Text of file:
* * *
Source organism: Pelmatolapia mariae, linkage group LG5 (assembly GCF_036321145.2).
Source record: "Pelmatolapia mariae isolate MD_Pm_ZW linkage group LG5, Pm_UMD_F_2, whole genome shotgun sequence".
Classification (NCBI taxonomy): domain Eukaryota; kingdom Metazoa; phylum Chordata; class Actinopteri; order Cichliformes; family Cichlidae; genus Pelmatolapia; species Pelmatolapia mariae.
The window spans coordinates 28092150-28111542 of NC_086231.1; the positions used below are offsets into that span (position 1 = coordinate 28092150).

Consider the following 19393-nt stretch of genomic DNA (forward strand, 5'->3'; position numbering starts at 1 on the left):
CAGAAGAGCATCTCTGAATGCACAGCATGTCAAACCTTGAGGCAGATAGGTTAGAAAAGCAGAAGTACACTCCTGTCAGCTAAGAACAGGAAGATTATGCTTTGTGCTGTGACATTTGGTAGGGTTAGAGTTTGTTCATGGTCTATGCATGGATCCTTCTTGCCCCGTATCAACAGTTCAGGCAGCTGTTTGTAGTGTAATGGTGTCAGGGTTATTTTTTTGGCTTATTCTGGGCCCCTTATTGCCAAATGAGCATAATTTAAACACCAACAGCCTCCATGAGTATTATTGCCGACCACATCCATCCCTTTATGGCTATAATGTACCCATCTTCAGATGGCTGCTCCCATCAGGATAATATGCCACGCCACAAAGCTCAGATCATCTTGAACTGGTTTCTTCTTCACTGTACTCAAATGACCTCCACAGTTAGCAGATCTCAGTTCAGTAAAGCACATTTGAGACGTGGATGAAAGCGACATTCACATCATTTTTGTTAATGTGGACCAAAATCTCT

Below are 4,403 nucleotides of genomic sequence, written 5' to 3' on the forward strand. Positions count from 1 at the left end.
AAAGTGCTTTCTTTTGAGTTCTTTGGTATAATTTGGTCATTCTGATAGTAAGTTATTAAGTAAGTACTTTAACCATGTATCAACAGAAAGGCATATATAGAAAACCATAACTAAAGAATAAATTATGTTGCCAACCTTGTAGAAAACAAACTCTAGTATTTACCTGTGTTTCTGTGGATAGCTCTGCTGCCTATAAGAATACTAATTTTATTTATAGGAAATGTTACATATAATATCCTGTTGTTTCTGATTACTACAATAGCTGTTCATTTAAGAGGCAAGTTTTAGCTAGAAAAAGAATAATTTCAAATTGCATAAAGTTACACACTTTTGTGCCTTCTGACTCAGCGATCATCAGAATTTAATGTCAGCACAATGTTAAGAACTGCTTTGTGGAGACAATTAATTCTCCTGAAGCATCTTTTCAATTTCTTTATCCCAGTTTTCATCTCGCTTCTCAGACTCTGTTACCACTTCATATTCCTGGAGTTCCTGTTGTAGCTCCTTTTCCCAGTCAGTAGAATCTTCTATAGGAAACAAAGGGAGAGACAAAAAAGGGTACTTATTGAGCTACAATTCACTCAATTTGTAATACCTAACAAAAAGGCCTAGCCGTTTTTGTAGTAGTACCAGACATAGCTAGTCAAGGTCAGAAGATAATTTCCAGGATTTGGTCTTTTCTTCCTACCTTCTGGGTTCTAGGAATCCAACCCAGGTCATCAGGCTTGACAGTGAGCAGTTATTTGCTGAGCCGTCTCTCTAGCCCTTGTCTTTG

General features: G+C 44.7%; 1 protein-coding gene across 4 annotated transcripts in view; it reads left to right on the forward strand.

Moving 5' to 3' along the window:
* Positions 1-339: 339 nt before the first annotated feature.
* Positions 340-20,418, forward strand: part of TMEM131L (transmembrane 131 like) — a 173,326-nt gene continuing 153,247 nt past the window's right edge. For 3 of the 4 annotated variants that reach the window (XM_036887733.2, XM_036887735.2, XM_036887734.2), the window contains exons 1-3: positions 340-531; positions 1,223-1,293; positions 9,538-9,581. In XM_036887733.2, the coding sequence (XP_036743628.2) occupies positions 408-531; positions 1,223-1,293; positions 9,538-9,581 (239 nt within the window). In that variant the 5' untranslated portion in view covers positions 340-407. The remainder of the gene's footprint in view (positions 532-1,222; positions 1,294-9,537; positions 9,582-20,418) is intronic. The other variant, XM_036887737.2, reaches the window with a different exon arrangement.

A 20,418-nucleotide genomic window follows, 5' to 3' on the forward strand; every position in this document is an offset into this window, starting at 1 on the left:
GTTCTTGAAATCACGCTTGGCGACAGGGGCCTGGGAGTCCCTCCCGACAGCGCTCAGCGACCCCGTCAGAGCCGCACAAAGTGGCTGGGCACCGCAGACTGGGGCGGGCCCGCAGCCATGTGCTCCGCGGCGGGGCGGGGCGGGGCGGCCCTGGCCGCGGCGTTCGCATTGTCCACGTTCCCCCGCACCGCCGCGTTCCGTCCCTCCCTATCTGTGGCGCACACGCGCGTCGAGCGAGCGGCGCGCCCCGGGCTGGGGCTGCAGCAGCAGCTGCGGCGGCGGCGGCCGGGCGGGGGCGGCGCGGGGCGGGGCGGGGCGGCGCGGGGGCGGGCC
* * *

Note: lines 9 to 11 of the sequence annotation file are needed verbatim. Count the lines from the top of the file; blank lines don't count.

General features: G+C 44.7%; 1 protein-coding gene across 4 annotated transcripts in view; it reads left to right on the forward strand.

Moving 5' to 3' along the window:
* Positions 1-339: 339 nt before the first annotated feature.